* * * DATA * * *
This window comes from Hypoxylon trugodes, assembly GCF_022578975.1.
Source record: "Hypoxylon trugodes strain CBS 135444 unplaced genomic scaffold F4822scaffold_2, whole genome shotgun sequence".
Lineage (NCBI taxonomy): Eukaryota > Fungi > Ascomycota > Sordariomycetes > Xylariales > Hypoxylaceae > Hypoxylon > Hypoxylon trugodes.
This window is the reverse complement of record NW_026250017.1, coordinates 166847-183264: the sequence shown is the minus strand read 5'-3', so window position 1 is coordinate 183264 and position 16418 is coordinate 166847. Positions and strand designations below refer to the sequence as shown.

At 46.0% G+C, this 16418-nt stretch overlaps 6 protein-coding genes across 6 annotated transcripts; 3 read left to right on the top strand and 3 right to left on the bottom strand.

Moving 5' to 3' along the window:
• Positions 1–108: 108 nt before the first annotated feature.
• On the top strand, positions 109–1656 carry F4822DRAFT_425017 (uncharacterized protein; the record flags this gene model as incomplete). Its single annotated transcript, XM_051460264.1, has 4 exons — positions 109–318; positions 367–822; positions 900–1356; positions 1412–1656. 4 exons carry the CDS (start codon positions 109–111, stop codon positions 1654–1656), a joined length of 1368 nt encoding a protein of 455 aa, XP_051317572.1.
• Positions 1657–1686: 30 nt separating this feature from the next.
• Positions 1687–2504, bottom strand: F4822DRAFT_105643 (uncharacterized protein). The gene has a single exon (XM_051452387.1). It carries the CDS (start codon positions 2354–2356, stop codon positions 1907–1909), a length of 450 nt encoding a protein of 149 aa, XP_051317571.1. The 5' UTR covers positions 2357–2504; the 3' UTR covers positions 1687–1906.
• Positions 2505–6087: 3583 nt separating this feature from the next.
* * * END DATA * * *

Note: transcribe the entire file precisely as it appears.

This window comes from Hypoxylon trugodes, assembly GCF_022578975.1.
Source record: "Hypoxylon trugodes strain CBS 135444 unplaced genomic scaffold F4822scaffold_2, whole genome shotgun sequence".
Lineage (NCBI taxonomy): Eukaryota > Fungi > Ascomycota > Sordariomycetes > Xylariales > Hypoxylaceae > Hypoxylon > Hypoxylon trugodes.
This window is the reverse complement of record NW_026250017.1, coordinates 166847-183264: the sequence shown is the minus strand read 5'-3', so window position 1 is coordinate 183264 and position 16418 is coordinate 166847. Positions and strand designations below refer to the sequence as shown.

At 46.0% G+C, this 16418-nt stretch overlaps 6 protein-coding genes across 6 annotated transcripts; 3 read left to right on the top strand and 3 right to left on the bottom strand.

Moving 5' to 3' along the window:
• Positions 1–108: 108 nt before the first annotated feature.
• On the top strand, positions 109–1656 carry F4822DRAFT_425017 (uncharacterized protein; the record flags this gene model as incomplete). Its single annotated transcript, XM_051460264.1, has 4 exons — positions 109–318; positions 367–822; positions 900–1356; positions 1412–1656. 4 exons carry the CDS (start codon positions 109–111, stop codon positions 1654–1656), a joined length of 1368 nt encoding a protein of 455 aa, XP_051317572.1.
• Positions 1657–1686: 30 nt separating this feature from the next.
• Positions 1687–2504, bottom strand: F4822DRAFT_105643 (uncharacterized protein). The gene has a single exon (XM_051452387.1). It carries the CDS (start codon positions 2354–2356, stop codon positions 1907–1909), a length of 450 nt encoding a protein of 149 aa, XP_051317571.1. The 5' UTR covers positions 2357–2504; the 3' UTR covers positions 1687–1906.
• Positions 2505–6087: 3583 nt separating this feature from the next.